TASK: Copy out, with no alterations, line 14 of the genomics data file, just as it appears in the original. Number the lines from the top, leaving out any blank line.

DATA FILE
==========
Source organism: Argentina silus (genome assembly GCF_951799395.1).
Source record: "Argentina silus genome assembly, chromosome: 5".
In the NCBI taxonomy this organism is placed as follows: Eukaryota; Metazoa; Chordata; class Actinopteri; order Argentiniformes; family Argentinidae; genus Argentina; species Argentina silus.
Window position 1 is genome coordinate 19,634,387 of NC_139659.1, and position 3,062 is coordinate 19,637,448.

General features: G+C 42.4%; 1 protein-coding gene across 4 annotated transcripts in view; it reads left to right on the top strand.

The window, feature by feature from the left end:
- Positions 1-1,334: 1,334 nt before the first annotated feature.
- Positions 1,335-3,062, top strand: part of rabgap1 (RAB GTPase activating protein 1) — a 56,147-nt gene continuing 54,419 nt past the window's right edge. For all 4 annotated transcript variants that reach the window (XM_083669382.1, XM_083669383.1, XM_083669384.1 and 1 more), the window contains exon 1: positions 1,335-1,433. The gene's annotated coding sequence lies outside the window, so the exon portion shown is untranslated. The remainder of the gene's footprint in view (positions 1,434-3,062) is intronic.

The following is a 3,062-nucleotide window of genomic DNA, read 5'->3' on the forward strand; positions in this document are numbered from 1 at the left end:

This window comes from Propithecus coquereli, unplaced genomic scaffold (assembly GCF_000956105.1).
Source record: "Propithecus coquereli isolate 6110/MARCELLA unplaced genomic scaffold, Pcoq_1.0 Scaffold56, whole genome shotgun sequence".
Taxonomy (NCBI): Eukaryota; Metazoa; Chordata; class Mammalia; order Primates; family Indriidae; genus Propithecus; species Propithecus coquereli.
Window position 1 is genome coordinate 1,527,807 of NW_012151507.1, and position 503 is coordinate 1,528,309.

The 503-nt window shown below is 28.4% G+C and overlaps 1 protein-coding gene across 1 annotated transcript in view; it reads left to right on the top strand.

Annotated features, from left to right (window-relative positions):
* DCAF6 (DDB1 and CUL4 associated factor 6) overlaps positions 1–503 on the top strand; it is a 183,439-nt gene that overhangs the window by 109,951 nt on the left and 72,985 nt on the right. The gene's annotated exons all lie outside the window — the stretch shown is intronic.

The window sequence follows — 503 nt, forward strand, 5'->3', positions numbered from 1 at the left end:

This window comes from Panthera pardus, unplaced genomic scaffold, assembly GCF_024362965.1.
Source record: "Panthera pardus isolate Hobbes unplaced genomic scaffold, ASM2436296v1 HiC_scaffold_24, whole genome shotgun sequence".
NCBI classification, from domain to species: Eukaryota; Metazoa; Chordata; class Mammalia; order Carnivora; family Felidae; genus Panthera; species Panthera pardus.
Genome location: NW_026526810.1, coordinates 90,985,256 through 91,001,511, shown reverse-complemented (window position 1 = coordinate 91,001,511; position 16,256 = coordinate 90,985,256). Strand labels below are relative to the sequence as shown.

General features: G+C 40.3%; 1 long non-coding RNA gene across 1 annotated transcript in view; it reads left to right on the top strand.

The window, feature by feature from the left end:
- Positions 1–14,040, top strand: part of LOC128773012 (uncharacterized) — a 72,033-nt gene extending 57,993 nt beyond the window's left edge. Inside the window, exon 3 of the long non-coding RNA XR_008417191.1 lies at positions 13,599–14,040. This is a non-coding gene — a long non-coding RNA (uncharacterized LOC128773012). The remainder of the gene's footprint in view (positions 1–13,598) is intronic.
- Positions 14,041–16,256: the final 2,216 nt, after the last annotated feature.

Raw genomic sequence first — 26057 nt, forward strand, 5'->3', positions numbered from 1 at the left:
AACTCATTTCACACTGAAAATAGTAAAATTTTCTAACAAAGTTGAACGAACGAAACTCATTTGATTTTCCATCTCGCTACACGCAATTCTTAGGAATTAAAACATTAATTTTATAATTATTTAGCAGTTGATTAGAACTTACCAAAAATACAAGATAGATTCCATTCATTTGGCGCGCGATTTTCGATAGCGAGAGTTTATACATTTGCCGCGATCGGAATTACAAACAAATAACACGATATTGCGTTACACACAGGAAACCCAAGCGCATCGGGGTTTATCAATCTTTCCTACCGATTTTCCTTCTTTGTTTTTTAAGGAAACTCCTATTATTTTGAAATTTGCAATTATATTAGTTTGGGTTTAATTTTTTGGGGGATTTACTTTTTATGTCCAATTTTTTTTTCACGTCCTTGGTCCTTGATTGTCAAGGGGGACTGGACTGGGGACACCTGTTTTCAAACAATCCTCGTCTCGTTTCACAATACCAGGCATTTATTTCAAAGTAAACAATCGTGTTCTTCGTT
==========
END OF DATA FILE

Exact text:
The 503-nt window shown below is 28.4% G+C and overlaps 1 protein-coding gene across 1 annotated transcript in view; it reads left to right on the top strand.